Businesses, individuals need to tackle AI-powered cyber threats: expert

Sunday, Nov 19, 2023 08:42

Vitaly Kamluk, APAC director of the Global Research & Analysis Team at Kaspersky. — Photo courtesy of Kaspersky

While artificial intelligence (AI) empowers cyber attackers, it can also be effectively utilised to empower users in navigating the challenges of disinformation. Việt Nam News spoke with Vitaly Kamluk, APAC director of the Global Research & Analysis Team at Kaspersky, a global cybersecurity company, about the proactive measures that businesses and individuals can take to ensure a more secure digital future.

Inner Sanctum: What are the ways in which AI empowers cyber attackers?

AI has increasingly become a valuable tool for cyber attackers, allowing them to carry out more sophisticated and damaging attacks.

From aiding the development of malware to automating large-scale attacks, AI has the potential to significantly enhance the effectiveness and reach of cybercriminals.

One major way AI empowers cyber attackers is through its use in advanced persistent threat (APT) cyber attacks.

AI can analyse vast amounts of data and identify vulnerabilities, enabling attackers to exploit weaknesses in targeted systems.

AI can also play a role in the development of malware by automating tasks like purchasing network infrastructure and compromising accounts, making it harder for antivirus software and spam filters to detect threats.

AI can also be used to manipulate or create fake data, leading to confusion or impersonation of officials. For instance, deepfake scams utilise AI to create realistic fake videos or audio recordings, which can be used for identity theft or blackmail purposes.

Inner Sanctum: Can you talk about the risks and flaws of AI which have been discovered in relation to cybersecurity?

One significant concern is the emergence of AI-powered password cracking.

Cyber attackers can use machine learning and AI algorithms to analyse large data sets of passwords, generating variations and improving their ability to guess users’ passwords, which poses a significant threat as weak or easily guessed passwords can be easily compromised.

AI-assisted hacking has also become a growing concern. With AI algorithms, cybercriminals can automate and enhance various hacking activities, including vulnerability scanning, system weaknesses detection, and adaptive malware development.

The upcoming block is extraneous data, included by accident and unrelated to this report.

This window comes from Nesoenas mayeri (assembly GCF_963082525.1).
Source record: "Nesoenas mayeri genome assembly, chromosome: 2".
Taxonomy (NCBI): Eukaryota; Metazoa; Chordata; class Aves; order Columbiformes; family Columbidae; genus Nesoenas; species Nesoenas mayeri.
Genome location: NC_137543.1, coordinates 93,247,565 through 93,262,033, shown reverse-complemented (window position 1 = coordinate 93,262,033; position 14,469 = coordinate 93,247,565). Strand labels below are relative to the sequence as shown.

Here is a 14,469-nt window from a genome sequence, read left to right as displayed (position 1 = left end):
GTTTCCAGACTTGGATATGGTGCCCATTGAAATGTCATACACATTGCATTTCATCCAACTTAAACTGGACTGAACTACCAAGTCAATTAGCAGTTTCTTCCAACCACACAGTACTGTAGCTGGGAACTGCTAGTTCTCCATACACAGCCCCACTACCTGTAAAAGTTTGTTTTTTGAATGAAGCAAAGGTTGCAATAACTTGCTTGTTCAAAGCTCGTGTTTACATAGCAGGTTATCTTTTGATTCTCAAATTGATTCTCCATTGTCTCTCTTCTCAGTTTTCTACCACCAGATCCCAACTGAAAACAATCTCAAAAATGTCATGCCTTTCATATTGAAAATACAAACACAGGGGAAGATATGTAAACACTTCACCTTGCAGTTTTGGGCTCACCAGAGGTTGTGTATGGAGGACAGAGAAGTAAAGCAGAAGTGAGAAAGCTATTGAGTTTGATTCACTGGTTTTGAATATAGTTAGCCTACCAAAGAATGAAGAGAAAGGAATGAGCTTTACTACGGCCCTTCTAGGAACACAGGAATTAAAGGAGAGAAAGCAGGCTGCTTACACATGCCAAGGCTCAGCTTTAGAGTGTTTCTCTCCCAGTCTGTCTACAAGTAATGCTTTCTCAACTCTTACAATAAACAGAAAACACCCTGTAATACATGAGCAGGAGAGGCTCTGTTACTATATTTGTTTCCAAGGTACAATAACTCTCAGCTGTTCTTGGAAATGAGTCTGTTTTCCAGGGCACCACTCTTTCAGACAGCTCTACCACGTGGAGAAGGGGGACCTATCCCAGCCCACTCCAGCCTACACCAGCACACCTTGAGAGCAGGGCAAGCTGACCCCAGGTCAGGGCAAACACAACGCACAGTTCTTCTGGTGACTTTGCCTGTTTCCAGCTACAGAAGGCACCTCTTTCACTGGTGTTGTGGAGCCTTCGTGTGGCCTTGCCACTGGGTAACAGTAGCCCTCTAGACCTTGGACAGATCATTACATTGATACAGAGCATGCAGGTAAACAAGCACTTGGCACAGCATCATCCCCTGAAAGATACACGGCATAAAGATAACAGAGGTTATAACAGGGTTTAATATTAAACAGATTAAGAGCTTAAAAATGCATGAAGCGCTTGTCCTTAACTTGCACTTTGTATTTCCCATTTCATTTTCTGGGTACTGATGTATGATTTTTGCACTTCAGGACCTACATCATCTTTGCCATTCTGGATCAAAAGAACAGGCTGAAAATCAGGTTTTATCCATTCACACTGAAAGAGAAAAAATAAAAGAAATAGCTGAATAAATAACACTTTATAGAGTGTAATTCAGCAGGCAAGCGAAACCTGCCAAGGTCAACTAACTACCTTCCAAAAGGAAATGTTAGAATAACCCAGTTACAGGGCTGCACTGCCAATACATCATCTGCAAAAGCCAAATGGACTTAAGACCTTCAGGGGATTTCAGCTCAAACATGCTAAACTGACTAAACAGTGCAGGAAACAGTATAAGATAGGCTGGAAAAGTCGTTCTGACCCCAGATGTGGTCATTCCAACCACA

By incorporating AI in these activities, hackers can execute attacks more precisely and swiftly, making it even more challenging for defenders to mitigate threats.

In addition, there is a risk of AI being used in supply chain attacks. Cybercriminals can insert malicious code or components into legitimate software or hardware products, compromising an organisation’s cybersecurity defences.

These attacks can go unnoticed for extended periods, enabling malicious actors to access sensitive information or disrupt critical systems.

Perhaps the most concerning prospect is the creation of an intelligent malicious system that is fully independent and autonomous. Such a system could imitate known threat actors, automatically launch attacks, and keep defenders occupied with false noise.

Inner Sanctum: How can AI be effectively utilised to empower users in navigating the challenges of disinformation?

First and foremost, accessibility is crucial. We must limit anonymous access to intelligent systems built and trained on rich data volumes.

By storing the resulting content history and identifying how synthesised content is created, we can establish transparency and accountability in the AI ecosystem.

Policy also plays a pivotal role in leveraging AI for the benefit of users. The European Union’s discussions on tagging AI-assisted content are a step in the right direction.

By providing users with a quick and reliable way to detect AI-generated images, sounds, videos, or text, we can enhance their ability to discern the authenticity of information.

Violators must face punishment, ensuring a safer digital environment for users.

Education is key to empowering individuals to navigate the challenges of disinformation.

While AI presents potential benefits in the cybersecurity industry, it also comes with associated risks. — Photo courtesy of Kaspersky

By creating awareness and teaching people how to detect artificial content, validate information, and report possible abuse, we can equip them with the necessary skills to make informed decisions.

Schools should include lessons on AI, explaining its concept, the differences to natural intelligence, and the reliability or potential shortcomings of AI systems.

Inner Sanctum: What proactive measures can businesses and individuals implement to adapt to the progress of AI while ensuring a more secure future for all?

First, businesses should invest in staying future-focused with their technology. Outdated technology and redundant manual labour can leave businesses vulnerable to exploitation.

Staying ahead of the curve and using forward-thinking solutions, such as Kaspersky Integrated Endpoint Security, can help businesses adapt and protect themselves from potential vulnerabilities.

Instead of replacing human workers with AI, businesses should augment their teams with AI and machine learning capabilities.

It is crucial for businesses to ensure that their IT teams are trained to work with and support this infrastructure, utilising AI as a tool rather than solely relying on it.

Businesses and individuals should also routinely update their data policies to comply with evolving legislation.

Data privacy has become a focal point for governing bodies across the globe, and it will continue to be a significant concern for most enterprises and organisations in the future. — VNS

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